Where does such an analysis end? After all, the extent of social injustice stretches very far. For me, I am forced to draw upon the traditional Christian language of the Fall in order to make any headway at all. The doctrine of the Fall states that we are all born into a sinful world and we cannot help committing more sins as we live within it. In other words, there are no easy answers on which we can depend when faced with the messy reality of human psychological health. There is no neat solution that fixes all things and all people. Yet there remain two insights on which to cling.

The first is simply: we are in this together. When one of our number suffers, we all suffer. If we are to become a community of healthy individuals, we need to recognise and take seriously that healthy individuals are the fruit of a healthy community and a healthy community is one that sees each member as part of a greater whole. This is the genius that lies behind the foundation of the NHS, the insight that disease and other medical problems can fall upon any one of us at any time, and it makes for a saner society if we share the risk between us.

The second is that grace arrives in surprising ways. When all things seem to be against us, when all our choices range from really bad to even worse, that is often the time when we can be most surprised by God. The world is not fixed to run along a particular course, and sometimes our hopes can be vindicated after all rational thought has told us to give up.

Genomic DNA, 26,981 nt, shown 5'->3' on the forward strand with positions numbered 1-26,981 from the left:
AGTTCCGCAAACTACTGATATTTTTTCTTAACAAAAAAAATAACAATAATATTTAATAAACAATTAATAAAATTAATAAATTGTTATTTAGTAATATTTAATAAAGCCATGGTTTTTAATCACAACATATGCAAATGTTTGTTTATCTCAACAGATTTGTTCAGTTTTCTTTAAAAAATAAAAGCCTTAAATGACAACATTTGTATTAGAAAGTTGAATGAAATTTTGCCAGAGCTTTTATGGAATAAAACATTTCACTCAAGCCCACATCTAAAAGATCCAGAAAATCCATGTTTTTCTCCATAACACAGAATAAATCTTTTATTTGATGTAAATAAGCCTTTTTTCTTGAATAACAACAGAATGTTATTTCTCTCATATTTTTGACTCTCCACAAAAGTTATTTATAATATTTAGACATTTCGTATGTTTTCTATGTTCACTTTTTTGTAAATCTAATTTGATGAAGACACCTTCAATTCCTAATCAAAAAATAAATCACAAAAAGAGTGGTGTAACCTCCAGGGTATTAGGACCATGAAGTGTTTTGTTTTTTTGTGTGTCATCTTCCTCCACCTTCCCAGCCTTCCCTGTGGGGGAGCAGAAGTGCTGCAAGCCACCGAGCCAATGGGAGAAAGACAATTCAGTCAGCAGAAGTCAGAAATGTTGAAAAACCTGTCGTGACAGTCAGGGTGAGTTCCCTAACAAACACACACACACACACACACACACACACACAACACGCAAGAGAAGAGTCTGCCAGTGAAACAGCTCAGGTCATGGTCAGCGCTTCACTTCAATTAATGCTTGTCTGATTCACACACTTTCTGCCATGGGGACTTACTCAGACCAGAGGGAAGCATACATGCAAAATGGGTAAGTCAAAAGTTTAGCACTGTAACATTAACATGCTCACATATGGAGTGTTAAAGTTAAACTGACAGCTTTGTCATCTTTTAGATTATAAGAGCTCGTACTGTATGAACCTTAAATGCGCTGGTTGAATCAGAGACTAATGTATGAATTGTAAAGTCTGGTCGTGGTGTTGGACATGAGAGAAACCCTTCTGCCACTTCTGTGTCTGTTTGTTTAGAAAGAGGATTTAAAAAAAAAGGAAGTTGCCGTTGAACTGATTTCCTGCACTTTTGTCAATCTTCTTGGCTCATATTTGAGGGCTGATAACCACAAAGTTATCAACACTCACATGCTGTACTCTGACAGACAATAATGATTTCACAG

Sometimes the suffering of a single person is enough to alert a healthy community that something much larger is going wrong. In just the same way that there is a ‘patient zero’ at the beginning of an epidemic, so too do individuals respond first to larger cultural changes. I believe that we cannot fully understand depression and related mental problems in isolation from the families and the communities within which the sufferers live and move and have their being. Ask not for whom the bell tolls. It tolls for thee.

Teflon Trump: a portent to many

trump baby

Why is Donald Trump so popular? Last night he won the Florida primary for the Republican Party. The spin-meisters in the global media conglomerates – who are terrified of Trump for many reasons, including the fact that he is much better at their jobs than they are – have been pumping up John Kasich’s win in Ohio as some sort of sign that Trump’s momentum is slowing down. As if.

Trump’s margin of victory in the March 15th round of elections was significantly higher than his margin of victory on so-called ‘Super Tuesday’ – his share of the overall Republican vote has risen from 34.6% to 40.3%, and this at a time when the deep pockets of the Republican establishment have been raided in order to fund ‘attack ads’ against him, especially in Florida.

So how does the Donald manage to shrug off all these attacks? How did Teflon Trump manage to become so non-stick to all the fully justified criticisms of his policies and personality?